Scene Weekly has an interview with True Blood’s Sam Trammell talking about “White Rabbit”
Sam Trammell’s Louisiana roots hold strong. Trammell prides himself on being the only Louisiana native on HBO’s True Blood, where he portrays shape shifting bar owner Sam Merlotte. The show takes place and is partly filmed in Louisiana.
“I feel very connected to the show because of that,” he said. “I know the people.”
Born in New Orleans,Trammell and his family movedaround quite a bit throughout hischildhood. They spent a few yearsin Texas and North Dakota before moving back to the Big Easy for Trammell’s first few years of primary school. Then it was off to Alexandria for two years. Trammell’s father, a surgeon, eventually set up a practice in Charleston, West Virginia, where Trammell spent his middle and high school years. He attended Brown University in Rhode Island, spent a year at the University of Paris, and finally ended up in New York where he began a career in theatre. He lived there for about ten years before settling in Los Angeles, where he currently resides helped Trammell form part of his character for the upcoming film White Rabbit.
“There were a lot of little bits and pieces I used to put this guy together,” said Trammell. “When I was young and playing little league, just some men that I knew when I was a little bit younger kind of started to trickle over me. There’s that feeling, that southern feeling, that I grew up with, and of course that’s a big part of who he is.”
In White Rabbit, Trammell plays the father of the film’s main character, a troubled teen named Harlon who uses comic books to escape from reality, also suffering from hallucinations. These visions begin when Trammell’s character takes his boy hunting and shoots a white rabbit. Instead of killing it he leaves the animal lying there to suffer.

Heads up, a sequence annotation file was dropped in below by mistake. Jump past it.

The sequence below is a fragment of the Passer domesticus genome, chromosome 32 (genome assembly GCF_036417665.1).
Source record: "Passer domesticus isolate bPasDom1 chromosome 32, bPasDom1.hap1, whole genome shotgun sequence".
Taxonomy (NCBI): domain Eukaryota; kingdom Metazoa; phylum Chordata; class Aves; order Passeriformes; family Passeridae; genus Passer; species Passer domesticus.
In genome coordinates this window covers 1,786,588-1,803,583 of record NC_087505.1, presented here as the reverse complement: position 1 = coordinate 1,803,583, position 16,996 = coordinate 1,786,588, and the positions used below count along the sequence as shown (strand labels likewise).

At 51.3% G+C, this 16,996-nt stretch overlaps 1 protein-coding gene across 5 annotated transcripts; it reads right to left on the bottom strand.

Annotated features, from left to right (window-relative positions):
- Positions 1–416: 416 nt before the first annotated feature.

The character is rural and uneducated, an alcoholic and drug addict. Trammell spent a lot of time researching crystal meth and how it affects those who are addicted and their families.
“You hallucinate on meth as well, so I was hallucinating in my own way in a couple of scenes,” he said. “I had to look at drug users. And then, he’s also an alcoholic. And he’s born again, so there are a lot of different facets to him that I sort of fused together.”
“I think it will be pretty controversial,” Trammell said of the film. “It’s got some really nice humor in it as well, but it’s a pretty dark story.” Almost all of White Rabbit was shot in LaPlace. Filming wrapped less than two weeks before Hurricane Isaac struck, and some of the film’s locations flooded shortly after. “I couldn’t believe it. I didn’t even read it, my father told me. We shot a lot of stuff out there,” Trammell said. “We were out in the woods, we were in a church, we were at somebody’s house. We were out there a lot.” Isaac did not affect the film, which is currently in post-production and looking at a 2013 release date. If Trammell’s attitude toward White Rabbit is any indicator, then we definitely have something to look forward to. “It’s going to be incredible,” says Trammell. “I have to say, it was one of my favorite parts that I’ve ever done.”